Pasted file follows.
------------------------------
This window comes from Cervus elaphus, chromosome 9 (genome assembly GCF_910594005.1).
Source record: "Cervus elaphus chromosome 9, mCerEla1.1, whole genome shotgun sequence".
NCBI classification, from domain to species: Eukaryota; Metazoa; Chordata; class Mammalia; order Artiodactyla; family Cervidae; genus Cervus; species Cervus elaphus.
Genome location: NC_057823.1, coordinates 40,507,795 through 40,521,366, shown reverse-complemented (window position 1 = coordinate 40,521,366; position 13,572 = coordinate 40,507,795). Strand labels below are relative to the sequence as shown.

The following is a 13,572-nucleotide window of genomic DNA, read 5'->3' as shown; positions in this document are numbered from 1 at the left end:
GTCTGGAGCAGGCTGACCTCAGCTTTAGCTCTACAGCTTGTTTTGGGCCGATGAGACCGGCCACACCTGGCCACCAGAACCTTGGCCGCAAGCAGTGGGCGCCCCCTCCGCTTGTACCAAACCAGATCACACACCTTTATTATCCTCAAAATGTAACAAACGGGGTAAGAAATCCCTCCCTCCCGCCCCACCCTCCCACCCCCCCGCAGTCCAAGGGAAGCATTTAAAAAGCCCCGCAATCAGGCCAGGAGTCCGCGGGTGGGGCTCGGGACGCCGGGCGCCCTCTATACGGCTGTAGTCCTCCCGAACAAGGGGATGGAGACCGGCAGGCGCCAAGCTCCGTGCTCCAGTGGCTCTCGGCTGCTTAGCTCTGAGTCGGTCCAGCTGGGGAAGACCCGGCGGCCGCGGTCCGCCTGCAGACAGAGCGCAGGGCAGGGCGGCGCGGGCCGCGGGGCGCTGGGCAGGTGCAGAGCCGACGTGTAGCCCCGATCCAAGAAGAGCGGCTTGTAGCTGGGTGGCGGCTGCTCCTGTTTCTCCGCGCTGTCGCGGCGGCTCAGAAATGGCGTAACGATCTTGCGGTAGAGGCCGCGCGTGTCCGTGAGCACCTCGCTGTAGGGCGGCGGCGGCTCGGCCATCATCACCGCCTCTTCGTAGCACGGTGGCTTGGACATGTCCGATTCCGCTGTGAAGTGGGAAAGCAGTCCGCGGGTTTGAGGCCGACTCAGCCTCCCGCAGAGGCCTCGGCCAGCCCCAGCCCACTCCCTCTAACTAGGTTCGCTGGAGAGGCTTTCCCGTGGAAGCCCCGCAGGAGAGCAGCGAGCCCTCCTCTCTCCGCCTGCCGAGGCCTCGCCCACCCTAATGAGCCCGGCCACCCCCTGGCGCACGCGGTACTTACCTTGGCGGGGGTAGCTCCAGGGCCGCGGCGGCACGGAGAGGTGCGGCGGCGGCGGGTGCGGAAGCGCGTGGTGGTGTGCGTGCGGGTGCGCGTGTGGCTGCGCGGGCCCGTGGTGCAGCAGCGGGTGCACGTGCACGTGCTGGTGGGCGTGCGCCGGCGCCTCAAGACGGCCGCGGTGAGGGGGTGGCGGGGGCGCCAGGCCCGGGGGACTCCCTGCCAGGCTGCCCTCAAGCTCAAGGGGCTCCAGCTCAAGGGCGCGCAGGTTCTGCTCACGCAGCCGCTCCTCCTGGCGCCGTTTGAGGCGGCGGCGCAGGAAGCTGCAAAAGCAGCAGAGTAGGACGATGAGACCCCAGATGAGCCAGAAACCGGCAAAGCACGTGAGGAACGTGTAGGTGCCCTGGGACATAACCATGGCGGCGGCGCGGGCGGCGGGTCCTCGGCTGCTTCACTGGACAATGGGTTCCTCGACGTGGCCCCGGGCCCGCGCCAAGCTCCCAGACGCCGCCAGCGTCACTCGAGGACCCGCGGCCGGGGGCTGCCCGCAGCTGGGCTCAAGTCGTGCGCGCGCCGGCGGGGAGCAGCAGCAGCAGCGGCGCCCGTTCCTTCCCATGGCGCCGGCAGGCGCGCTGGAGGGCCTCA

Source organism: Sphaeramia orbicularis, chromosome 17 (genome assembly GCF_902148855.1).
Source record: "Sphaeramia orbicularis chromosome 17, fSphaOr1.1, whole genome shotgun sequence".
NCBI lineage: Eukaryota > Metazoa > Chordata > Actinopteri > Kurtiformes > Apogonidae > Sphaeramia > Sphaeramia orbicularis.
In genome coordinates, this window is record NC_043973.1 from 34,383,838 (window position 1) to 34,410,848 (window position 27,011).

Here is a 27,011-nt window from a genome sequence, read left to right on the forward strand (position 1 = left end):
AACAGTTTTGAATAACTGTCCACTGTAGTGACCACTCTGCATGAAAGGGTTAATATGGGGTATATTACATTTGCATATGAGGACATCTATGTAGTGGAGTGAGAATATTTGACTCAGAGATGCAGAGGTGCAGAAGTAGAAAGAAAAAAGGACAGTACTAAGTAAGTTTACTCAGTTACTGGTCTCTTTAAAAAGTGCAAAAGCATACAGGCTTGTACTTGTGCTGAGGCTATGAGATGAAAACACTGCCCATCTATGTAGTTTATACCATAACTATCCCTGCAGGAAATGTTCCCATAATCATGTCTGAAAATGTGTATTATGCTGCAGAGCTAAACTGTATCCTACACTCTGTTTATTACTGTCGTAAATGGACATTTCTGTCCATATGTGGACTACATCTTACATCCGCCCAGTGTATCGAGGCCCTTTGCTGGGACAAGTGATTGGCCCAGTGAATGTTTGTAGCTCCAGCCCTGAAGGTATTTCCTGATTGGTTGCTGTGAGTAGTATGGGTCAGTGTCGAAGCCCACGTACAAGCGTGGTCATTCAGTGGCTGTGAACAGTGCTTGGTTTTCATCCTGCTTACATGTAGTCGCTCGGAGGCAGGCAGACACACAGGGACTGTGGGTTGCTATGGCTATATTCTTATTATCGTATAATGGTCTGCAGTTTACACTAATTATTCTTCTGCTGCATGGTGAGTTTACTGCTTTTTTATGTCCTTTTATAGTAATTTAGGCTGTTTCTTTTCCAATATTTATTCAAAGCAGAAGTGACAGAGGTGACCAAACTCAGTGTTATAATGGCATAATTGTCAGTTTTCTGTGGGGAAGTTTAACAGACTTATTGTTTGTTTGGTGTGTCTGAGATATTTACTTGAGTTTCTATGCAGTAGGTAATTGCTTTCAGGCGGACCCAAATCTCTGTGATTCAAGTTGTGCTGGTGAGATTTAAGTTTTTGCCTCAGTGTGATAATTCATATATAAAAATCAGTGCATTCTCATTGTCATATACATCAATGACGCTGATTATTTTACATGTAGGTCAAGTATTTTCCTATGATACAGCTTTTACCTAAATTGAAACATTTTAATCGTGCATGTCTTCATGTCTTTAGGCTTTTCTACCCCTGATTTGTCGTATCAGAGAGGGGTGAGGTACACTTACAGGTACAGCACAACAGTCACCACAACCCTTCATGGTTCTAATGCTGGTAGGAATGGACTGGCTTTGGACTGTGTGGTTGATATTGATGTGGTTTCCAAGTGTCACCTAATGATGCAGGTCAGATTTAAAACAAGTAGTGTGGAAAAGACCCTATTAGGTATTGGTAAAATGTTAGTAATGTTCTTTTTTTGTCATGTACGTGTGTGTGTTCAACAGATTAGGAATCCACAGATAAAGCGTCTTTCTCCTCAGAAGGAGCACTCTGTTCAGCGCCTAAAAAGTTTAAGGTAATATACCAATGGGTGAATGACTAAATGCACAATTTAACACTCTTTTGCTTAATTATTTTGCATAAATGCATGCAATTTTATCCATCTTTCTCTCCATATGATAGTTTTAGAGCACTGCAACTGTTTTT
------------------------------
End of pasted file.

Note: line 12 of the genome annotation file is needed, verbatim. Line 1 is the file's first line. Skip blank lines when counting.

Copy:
AACAGTTTTGAATAACTGTCCACTGTAGTGACCACTCTGCATGAAAGGGTTAATATGGGGTATATTACATTTGCATATGAGGACATCTATGTAGTGGAGTGAGAATATTTGACTCAGAGATGCAGAGGTGCAGAAGTAGAAAGAAAAAAGGACAGTACTAAGTAAGTTTACTCAGTTACTGGTCTCTTTAAAAAGTGCAAAAGCATACAGGCTTGTACTTGTGCTGAGGCTATGAGATGAAAACACTGCCCATCTATGTAGTTTATACCATAACTATCCCTGCAGGAAATGTTCCCATAATCATGTCTGAAAATGTGTATTATGCTGCAGAGCTAAACTGTATCCTACACTCTGTTTATTACTGTCGTAAATGGACATTTCTGTCCATATGTGGACTACATCTTACATCCGCCCAGTGTATCGAGGCCCTTTGCTGGGACAAGTGATTGGCCCAGTGAATGTTTGTAGCTCCAGCCCTGAAGGTATTTCCTGATTGGTTGCTGTGAGTAGTATGGGTCAGTGTCGAAGCCCACGTACAAGCGTGGTCATTCAGTGGCTGTGAACAGTGCTTGGTTTTCATCCTGCTTACATGTAGTCGCTCGGAGGCAGGCAGACACACAGGGACTGTGGGTTGCTATGGCTATATTCTTATTATCGTATAATGGTCTGCAGTTTACACTAATTATTCTTCTGCTGCATGGTGAGTTTACTGCTTTTTTATGTCCTTTTATAGTAATTTAGGCTGTTTCTTTTCCAATATTTATTCAAAGCAGAAGTGACAGAGGTGACCAAACTCAGTGTTATAATGGCATAATTGTCAGTTTTCTGTGGGGAAGTTTAACAGACTTATTGTTTGTTTGGTGTGTCTGAGATATTTACTTGAGTTTCTATGCAGTAGGTAATTGCTTTCAGGCGGACCCAAATCTCTGTGATTCAAGTTGTGCTGGTGAGATTTAAGTTTTTGCCTCAGTGTGATAATTCATATATAAAAATCAGTGCATTCTCATTGTCATATACATCAATGACGCTGATTATTTTACATGTAGGTCAAGTATTTTCCTATGATACAGCTTTTACCTAAATTGAAACATTTTAATCGTGCATGTCTTCATGTCTTTAGGCTTTTCTACCCCTGATTTGTCGTATCAGAGAGGGGTGAGGTACACTTACAGGTACAGCACAACAGTCACCACAACCCTTCATGGTTCTAATGCTGGTAGGAATGGACTGGCTTTGGACTGTGTGGTTGATATTGATGTGGTTTCCAAGTGTCACCTAATGATGCAGGTCAGATTTAAAACAAGTAGTGTGGAAAAGACCCTATTAGGTATTGGTAAAATGTTAGTAATGTTCTTTTTTTGTCATGTACGTGTGTGTGTTCAACAGATTAGGAATCCACAGATAAAGCGTCTTTCTCCTCAGAAGGAGCACTCTGTTCAGCGCCTAAAAAGTTTAAGGTAATATACCAATGGGTGAATGACTAAATGCACAATTTAACACTCTTTTGCTTAATTATTTTGCATAAATGCATGCAATTTTATCCATCTTTCTCTCCATATGATAGTTTTAGAGCACTGCAACTGTTTTT